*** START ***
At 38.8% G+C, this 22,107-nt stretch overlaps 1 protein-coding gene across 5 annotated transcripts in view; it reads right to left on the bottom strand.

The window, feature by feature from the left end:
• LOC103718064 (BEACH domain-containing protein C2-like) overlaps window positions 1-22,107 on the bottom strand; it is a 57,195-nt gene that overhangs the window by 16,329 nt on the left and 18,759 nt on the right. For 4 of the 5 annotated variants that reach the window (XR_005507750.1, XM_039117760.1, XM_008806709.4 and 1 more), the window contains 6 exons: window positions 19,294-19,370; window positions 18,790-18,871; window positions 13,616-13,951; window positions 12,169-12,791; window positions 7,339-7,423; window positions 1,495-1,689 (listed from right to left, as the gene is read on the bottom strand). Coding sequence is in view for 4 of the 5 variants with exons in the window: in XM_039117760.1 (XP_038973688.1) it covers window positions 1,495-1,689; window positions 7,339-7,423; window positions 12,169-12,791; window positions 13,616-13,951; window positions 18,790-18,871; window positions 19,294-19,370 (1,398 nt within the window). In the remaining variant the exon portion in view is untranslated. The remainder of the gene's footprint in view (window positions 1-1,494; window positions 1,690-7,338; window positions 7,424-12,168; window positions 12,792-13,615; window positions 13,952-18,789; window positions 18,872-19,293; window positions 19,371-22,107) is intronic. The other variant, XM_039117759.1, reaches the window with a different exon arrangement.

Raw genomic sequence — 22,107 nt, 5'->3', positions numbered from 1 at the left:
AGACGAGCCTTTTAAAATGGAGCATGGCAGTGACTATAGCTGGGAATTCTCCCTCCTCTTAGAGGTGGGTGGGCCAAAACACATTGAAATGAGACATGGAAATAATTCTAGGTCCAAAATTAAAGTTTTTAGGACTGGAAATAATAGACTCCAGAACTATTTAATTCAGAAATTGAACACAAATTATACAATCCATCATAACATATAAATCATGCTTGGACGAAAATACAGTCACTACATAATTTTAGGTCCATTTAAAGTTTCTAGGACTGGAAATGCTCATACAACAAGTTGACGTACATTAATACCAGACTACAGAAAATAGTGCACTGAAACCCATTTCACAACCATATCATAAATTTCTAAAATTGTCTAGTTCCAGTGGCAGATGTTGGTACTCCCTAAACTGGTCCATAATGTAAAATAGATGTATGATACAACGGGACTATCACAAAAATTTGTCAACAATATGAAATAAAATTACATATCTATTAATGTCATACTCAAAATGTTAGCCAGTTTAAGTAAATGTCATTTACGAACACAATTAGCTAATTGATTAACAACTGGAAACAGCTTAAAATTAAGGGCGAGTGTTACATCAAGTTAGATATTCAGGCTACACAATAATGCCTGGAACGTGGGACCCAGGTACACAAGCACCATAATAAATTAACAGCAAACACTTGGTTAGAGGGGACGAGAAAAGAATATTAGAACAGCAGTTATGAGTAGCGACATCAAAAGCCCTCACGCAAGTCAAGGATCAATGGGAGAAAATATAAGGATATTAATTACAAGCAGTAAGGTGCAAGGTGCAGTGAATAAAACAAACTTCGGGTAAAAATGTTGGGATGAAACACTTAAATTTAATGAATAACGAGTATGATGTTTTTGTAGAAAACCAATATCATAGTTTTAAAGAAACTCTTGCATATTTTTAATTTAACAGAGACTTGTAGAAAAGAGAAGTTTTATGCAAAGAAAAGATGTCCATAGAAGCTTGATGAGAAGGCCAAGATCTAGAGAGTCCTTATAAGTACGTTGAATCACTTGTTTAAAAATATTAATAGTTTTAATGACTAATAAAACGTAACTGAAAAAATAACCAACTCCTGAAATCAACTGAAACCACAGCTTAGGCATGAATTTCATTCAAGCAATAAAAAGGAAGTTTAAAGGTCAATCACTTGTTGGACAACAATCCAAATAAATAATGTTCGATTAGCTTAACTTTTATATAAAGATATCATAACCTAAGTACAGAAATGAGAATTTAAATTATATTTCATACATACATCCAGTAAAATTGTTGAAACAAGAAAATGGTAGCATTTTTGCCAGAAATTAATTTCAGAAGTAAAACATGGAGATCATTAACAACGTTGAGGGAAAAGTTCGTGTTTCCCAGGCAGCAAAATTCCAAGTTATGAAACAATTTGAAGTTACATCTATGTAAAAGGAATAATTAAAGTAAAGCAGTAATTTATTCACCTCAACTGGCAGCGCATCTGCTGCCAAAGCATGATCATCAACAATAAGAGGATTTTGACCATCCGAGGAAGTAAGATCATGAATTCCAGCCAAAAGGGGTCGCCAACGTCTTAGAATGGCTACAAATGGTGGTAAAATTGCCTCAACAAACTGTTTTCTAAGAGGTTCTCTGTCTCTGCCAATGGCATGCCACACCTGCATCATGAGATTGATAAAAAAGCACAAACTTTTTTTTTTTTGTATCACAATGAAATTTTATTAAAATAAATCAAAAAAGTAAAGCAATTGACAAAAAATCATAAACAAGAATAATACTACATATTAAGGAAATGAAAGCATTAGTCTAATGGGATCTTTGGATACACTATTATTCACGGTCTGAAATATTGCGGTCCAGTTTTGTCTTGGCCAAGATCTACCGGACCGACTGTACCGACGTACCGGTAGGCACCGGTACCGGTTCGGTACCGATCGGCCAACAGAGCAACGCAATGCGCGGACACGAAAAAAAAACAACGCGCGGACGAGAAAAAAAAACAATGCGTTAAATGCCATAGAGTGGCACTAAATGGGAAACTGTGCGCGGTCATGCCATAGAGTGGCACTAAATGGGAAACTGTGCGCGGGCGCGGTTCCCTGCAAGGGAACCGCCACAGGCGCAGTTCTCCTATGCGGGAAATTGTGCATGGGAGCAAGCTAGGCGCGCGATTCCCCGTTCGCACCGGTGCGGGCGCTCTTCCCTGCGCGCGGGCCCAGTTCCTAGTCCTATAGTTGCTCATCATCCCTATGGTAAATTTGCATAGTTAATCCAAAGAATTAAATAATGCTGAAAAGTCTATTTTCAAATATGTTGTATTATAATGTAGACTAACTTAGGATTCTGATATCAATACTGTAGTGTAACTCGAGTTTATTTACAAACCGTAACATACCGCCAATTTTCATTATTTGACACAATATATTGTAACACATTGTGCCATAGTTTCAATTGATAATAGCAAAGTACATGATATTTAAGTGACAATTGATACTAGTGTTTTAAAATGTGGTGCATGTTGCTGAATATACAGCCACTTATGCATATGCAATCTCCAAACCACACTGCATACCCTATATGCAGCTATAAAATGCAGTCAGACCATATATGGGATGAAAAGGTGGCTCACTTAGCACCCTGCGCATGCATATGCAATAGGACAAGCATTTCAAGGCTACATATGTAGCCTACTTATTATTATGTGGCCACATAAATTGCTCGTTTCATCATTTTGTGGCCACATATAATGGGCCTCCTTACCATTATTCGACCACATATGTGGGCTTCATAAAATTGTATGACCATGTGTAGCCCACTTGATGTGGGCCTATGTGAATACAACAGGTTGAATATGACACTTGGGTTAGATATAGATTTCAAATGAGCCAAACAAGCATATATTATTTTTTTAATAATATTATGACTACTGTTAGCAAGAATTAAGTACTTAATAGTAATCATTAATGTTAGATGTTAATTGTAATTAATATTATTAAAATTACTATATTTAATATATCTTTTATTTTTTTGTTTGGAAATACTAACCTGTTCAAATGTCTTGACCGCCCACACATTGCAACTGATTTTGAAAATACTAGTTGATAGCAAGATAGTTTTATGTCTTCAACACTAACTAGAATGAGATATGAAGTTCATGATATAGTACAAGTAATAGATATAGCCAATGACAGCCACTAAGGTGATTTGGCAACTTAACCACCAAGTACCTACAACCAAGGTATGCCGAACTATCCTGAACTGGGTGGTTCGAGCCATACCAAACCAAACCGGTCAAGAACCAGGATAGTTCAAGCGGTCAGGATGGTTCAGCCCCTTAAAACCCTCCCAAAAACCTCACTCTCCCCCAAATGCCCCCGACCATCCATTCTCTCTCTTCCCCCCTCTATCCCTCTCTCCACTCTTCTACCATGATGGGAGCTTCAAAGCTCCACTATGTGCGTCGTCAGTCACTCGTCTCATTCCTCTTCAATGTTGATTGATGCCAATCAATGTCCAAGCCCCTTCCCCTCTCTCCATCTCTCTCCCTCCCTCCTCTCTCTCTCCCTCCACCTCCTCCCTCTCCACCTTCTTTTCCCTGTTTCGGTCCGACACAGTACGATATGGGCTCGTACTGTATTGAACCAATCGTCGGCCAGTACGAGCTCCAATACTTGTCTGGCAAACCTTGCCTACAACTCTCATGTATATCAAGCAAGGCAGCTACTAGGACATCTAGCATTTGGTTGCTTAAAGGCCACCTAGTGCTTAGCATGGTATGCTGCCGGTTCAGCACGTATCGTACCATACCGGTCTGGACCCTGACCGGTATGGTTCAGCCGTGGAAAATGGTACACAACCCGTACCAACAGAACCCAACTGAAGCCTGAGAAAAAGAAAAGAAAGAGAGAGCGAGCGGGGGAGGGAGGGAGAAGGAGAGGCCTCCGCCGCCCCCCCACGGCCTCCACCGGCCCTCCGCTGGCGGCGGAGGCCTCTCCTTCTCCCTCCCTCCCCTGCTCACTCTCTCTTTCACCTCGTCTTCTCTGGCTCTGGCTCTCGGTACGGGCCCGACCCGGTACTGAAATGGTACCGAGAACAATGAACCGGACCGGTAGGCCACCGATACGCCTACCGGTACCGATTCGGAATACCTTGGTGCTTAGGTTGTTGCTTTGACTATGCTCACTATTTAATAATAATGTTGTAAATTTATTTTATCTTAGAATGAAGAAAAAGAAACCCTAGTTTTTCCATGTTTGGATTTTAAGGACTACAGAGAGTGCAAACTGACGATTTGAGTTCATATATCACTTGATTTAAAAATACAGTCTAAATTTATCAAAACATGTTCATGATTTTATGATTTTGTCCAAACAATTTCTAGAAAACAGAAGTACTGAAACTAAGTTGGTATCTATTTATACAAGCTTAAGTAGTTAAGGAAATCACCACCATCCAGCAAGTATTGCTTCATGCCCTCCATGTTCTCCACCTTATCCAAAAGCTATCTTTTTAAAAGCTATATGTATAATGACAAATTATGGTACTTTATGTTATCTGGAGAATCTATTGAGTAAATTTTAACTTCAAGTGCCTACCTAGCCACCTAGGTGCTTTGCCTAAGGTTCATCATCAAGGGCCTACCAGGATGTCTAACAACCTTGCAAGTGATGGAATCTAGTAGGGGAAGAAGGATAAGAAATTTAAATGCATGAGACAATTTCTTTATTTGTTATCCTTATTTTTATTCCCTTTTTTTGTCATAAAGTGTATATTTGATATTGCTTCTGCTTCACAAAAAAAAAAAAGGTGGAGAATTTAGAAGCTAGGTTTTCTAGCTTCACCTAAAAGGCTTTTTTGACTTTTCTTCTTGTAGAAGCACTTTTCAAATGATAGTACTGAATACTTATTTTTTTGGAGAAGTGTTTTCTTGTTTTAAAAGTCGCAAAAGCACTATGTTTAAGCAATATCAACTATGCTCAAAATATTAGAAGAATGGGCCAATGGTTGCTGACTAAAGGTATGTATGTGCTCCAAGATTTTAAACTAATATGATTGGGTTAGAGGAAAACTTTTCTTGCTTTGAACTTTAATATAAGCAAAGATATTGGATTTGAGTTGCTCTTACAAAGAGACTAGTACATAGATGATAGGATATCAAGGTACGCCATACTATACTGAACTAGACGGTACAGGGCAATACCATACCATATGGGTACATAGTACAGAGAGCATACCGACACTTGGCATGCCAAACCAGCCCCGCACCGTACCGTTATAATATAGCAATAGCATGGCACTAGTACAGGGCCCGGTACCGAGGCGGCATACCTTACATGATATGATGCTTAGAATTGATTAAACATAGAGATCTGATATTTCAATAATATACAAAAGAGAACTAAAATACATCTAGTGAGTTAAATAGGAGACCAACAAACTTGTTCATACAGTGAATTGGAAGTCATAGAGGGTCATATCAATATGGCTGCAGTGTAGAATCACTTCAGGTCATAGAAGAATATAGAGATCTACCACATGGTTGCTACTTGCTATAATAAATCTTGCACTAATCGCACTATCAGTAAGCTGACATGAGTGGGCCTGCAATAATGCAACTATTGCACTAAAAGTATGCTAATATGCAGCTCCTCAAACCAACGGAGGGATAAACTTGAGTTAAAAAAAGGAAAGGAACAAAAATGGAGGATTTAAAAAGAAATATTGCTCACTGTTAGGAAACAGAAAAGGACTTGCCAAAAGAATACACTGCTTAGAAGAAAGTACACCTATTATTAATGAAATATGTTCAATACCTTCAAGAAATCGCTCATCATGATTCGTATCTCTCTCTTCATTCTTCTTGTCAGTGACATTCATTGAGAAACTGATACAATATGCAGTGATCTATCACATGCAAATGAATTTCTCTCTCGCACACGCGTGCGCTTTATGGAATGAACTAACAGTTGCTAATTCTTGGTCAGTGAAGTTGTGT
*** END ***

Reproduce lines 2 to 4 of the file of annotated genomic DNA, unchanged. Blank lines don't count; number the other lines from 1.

The window, feature by feature from the left end:
• LOC103718064 (BEACH domain-containing protein C2-like) overlaps window positions 1-22,107 on the bottom strand; it is a 57,195-nt gene that overhangs the window by 16,329 nt on the left and 18,759 nt on the right. For 4 of the 5 annotated variants that reach the window (XR_005507750.1, XM_039117760.1, XM_008806709.4 and 1 more), the window contains 6 exons: window positions 19,294-19,370; window positions 18,790-18,871; window positions 13,616-13,951; window positions 12,169-12,791; window positions 7,339-7,423; window positions 1,495-1,689 (listed from right to left, as the gene is read on the bottom strand). Coding sequence is in view for 4 of the 5 variants with exons in the window: in XM_039117760.1 (XP_038973688.1) it covers window positions 1,495-1,689; window positions 7,339-7,423; window positions 12,169-12,791; window positions 13,616-13,951; window positions 18,790-18,871; window positions 19,294-19,370 (1,398 nt within the window). In the remaining variant the exon portion in view is untranslated. The remainder of the gene's footprint in view (window positions 1-1,494; window positions 1,690-7,338; window positions 7,424-12,168; window positions 12,792-13,615; window positions 13,952-18,789; window positions 18,872-19,293; window positions 19,371-22,107) is intronic. The other variant, XM_039117759.1, reaches the window with a different exon arrangement.

Raw genomic sequence — 22,107 nt, 5'->3', positions numbered from 1 at the left: